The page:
Instagram’s parent company, Facebook, announced it will pause work on a version of the app designed for children.
The platform — intended for users ages 10 to 12 — will be put on ice following criticism from both users and lawmakers. The app would have been advertisement-free and allowed parents to monitor their children’s activity.
In April, forty-four attorneys general asked Facebook’s CEO Mark Zuckerberg to end the project, citing concerns about mental health, cyberbullying, and online predators.
According to Newsweek, “dozens of public health advocates and child safety groups wrote in a letter to Facebook that members feared an app would put young people at ‘great risk’ and exploit kids’ desire for peer approval.”
Facebook said in a statement that while it “believe[s] building ‘Instagram Kids’ is the right thing to do” they will continue the “project at a later date,” shifting their focus to “teen safety and expanding parental supervision features for teens.”
On September 14, The Wall Street Journal published a detailed report that showed that an internal study showed Facebook repeatedly found its photo-sharing platform was harmful to teenagers. Studies conducted over the past three years by the company documented the harmful effects of Instagram use among teens — especially teen girls, The Post noted.
Teens attributed increased rates of anxiety and depression to Instagram use, according to internal reports.
“Research presented in 2019 reportedly found that Instagram makes body image issues worse for one in three teen girls,” per CNET.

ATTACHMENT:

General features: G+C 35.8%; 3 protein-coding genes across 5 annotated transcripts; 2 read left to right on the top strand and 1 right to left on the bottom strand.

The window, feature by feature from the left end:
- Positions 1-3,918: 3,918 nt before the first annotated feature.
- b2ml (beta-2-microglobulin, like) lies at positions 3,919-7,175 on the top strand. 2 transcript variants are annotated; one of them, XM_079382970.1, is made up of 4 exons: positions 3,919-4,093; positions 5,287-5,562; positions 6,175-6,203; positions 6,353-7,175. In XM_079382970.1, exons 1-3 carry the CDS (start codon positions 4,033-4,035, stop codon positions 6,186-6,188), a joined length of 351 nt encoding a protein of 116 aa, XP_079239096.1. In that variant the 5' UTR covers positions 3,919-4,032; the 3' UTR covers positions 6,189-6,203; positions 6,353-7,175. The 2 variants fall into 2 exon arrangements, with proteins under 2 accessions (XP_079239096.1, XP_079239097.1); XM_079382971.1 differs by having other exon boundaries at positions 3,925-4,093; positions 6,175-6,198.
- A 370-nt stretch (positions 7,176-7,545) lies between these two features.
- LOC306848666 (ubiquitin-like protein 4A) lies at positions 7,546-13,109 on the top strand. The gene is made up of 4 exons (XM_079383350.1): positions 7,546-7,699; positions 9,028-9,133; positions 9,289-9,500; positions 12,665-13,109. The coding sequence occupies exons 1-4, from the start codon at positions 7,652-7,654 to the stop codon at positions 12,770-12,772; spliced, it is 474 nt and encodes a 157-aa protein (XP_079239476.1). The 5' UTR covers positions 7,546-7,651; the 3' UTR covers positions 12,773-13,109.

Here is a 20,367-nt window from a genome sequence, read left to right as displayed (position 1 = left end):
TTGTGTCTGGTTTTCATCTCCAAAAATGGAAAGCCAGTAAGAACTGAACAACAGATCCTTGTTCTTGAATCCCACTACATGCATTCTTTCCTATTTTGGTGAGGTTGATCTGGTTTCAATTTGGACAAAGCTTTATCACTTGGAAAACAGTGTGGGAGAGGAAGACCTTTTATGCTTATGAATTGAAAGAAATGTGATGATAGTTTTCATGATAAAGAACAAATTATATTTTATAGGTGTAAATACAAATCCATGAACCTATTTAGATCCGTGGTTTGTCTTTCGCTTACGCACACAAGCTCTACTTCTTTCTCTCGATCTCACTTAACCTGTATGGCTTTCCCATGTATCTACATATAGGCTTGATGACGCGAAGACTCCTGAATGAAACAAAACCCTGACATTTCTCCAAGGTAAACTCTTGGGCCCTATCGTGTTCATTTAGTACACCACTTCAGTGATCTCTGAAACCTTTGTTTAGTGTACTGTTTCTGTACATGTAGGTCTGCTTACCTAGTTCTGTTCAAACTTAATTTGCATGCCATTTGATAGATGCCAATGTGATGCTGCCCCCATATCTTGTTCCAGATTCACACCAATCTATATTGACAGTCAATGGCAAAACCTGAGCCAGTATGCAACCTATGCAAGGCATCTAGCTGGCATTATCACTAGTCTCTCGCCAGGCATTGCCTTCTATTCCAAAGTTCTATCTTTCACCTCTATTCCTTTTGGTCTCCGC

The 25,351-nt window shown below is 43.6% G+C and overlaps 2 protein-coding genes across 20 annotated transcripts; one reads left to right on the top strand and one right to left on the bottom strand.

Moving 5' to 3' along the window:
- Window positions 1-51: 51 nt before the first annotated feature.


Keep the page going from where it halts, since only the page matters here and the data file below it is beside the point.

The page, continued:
Facebook counterargued that the internal data was misunderstood and that “teens report having both positive and negative experiences with social media.”
Pratiti Raychoudhury, vice president and head of research at Facebook, wrote in a blog post, “It is simply not accurate that this research demonstrates Instagram is ‘toxic’ for teen girls … The research actually demonstrated that many teens we heard from feel that using Instagram helps them when they are struggling with the kinds of hard moments and issues teenagers have always faced.”
“Critics of ‘Instagram Kids’ will see this as an acknowledgment that the project is a bad idea,” Instagram head Adam Mosseri wrote in a blog post. “That’s not the case. The reality is that kids are already online, and we believe that developing age-appropriate experiences designed specifically for them is far better for parents than where we are today.”
Rep. Lori Trahan (D-Massachusetts) and Sen. Richard Blumenthal (D- Connecticut) said Monday that the projects’ pause was “insufficient.” They asked for the social media platform to abandon the project entirely.
“We are pleased that Facebook has heeded our calls to stop plowing ahead with its plans to launch a version of Instagram for children,” the politicians said in a statement. “Facebook has completely forfeited the benefit of the doubt when it comes to protecting young people online and it must completely abandon this project.”